Though an abbreviated week, last week’s economic calendar and equity market trading both provided a constructive framework for a continued trade higher in US equities into year-end. We began the week with Fed Chair Powell delivering a solid report on the state of the economy.
The international trade in goods data, released Tuesday morning, was significantly better-than-expected. The monthly trade figures reflected a gap of $-66.53 B, down from September’s revised $-70.55 B. Econoday consensus had been $-70.8 B for October. For October, imports fell 2.4%, while exports fell 0.7%.
New home sales for October were 733K; consensus had been lower at 707 K. The prior month’s figures were revised substantially higher to 738 K from 701 K.
The Conference Board’s Consumer Confidence reading for November was released on Tuesday as well. And again, the reading remained at cycle highs: 125.5 (down fractionally from October’s revised 126.1 reading).
Durable Goods Orders for October were solidly positive. New orders M/M came in at 0.6%, versus the prior reading of -1.4% and an Econoday consensus calling for -0.7%. September’s reading was revised lower to -1.4% from an initial reading of -1.1%. In short, a very solid report.
Q3 GDP (p) came in at 2.1%, versus the prior reading and Econoday consensus call of 1.9%. Again, real consumer spending came in above even elevated expectations at 2.9%.
Weekly jobless claims (213 K) were below both consensus (218 K) and the previous week’s revised reading of 228 K. Personal spending was again highlighted in the Personal Income and Spending report.
Personal Income M/M 0.0%
Consumer Spending M/M 0.3%
Core PCE price index Y/Y 1.6%
The EIA Petroleum Status Report, released late Wednesday, continues to reflect a healthy balance between supply and demand. Increasingly, the supply component of the equation appears to be solidly positioned to address nearly any temporary disruption. For the first time in 70 years, the United States became a net exporter of energy last month. Relative stability aside, WTI crude did take it on the chin Friday, posting its worst one-day decline in months.
We open December’s trading with the market in a “confirmed uptrend.”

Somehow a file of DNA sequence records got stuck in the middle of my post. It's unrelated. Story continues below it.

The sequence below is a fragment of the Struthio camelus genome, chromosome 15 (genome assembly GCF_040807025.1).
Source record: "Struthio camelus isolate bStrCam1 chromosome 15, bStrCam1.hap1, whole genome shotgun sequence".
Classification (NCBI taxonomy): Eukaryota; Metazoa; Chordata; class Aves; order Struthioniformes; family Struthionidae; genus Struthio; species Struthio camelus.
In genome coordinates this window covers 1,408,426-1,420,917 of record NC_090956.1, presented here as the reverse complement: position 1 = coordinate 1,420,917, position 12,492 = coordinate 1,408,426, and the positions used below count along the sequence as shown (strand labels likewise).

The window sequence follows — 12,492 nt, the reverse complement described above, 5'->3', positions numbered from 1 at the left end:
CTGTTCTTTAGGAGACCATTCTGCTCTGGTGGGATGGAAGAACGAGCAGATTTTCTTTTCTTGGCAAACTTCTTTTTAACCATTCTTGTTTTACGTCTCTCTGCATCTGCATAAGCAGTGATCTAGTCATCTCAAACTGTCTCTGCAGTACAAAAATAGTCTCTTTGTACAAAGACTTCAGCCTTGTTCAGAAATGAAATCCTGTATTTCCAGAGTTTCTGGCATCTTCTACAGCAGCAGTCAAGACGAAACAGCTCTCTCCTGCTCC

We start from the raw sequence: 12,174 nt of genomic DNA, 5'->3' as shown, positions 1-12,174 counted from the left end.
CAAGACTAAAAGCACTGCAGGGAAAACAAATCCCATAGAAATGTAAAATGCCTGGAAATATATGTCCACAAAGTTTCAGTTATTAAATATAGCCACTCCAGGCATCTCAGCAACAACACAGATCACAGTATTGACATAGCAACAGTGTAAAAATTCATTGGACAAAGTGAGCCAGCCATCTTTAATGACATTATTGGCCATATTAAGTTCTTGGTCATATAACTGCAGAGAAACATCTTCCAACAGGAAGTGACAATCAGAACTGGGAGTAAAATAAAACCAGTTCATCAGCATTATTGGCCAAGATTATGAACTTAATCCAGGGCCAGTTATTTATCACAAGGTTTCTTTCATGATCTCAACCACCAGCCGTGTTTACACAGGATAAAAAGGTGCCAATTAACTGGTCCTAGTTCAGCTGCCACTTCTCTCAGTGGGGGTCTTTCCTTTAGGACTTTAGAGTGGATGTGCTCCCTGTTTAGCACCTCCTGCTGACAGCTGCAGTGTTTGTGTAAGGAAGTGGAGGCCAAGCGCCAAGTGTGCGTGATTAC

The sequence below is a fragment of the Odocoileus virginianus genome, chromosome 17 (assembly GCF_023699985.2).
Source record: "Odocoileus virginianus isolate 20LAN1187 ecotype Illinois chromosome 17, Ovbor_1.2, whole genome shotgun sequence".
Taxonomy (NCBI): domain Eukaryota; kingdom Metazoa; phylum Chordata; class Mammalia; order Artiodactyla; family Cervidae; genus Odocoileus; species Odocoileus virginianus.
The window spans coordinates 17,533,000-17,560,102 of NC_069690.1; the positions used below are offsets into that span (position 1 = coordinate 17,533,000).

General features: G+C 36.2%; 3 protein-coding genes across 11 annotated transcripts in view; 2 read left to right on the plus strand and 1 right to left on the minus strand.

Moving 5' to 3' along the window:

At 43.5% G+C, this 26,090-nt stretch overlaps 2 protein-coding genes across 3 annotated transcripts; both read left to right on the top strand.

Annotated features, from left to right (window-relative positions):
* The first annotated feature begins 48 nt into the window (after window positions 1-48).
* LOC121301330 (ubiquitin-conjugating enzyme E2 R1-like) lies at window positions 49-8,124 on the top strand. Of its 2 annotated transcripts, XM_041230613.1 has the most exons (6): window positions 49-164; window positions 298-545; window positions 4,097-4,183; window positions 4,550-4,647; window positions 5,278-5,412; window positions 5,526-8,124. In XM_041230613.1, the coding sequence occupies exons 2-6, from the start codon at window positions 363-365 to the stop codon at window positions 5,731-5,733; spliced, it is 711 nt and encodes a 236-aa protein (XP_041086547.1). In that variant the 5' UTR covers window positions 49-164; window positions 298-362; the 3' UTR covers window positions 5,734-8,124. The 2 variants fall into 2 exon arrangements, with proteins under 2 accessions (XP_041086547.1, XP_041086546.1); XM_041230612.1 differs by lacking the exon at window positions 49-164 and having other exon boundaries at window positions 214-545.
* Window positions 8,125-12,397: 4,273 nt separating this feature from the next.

We begin the trading week with some very significant economic data being released by the Institute for Supply Management: ISM Mfg. Index. Manufacturing has been a lynchpin of this economic expansion and has, by nearly every measure, surpassed even the rosiest of expectations over the past three years. That said, recent weakness in the space has fueled a degree of concern. This morning the ISM Mfg. Index reading for November is released at 10:00 AM. Econoday consensus is 49.4. October’s reading was 48.3.
Another theme that has been central to the narratives driving markets for much of this year (trade) takes center stage on Thursday at 8:30 AM. Last week’s goods-centric trade figures provided the street with a pleasant surprise in that the deficit for goods contracted nicely. No doubt, those better-than-expected figures will inform this week’s figures. Econoday consensus is $-48.6 B, down from last month’s $-52.5 B.
Lastly, on Friday morning at 8:30 AM, we receive the Employment Report for November. Econoday is calling for:
Nonfarm Payrolls – M/M 180,000
Unemployment Rate – Level 3.6%
Private Payrolls – M/M change 170,000
Manufacturing Payrolls – M/M change 20,000
Participation Rate – Level 63.3%
Average Hourly Earnings – M/M change 0.3%
Average Hourly Earnings – Y/Y change 3.0%
US equity markets posted three consecutive record closes last week. Friday’s price action was out of character for the week in that markets lost ground across the board, while volume, not unexpectedly, dried up. The light volume was a function of an early close (1:00 PM) and the fact that it was the session after Thanksgiving. November was a great month for US equity investors. The S&P 500 gained 3.4%, the Dow Industrials added 3.7%, and the Nasdaq Composite led the way higher, gaining 4.6% for the month.
A Little over a week ago, a dear friend of mine for many years (as well as a mentor for a few of them, and an employer for two), died. Alfred E. Smith IV (NY Times photo) was 68 years young at the time of his death. Most notable for his familial legacy and the Al Smith Dinner, Al was also a champion for the less fortunate, and a force of nature when it came to raising funds for New York Hospitals. He was the most selfless and genuine humanitarian I have ever known. He will be missed by many New Yorkers. Our thoughts and prayers are with Nan, his children, and his extended family.
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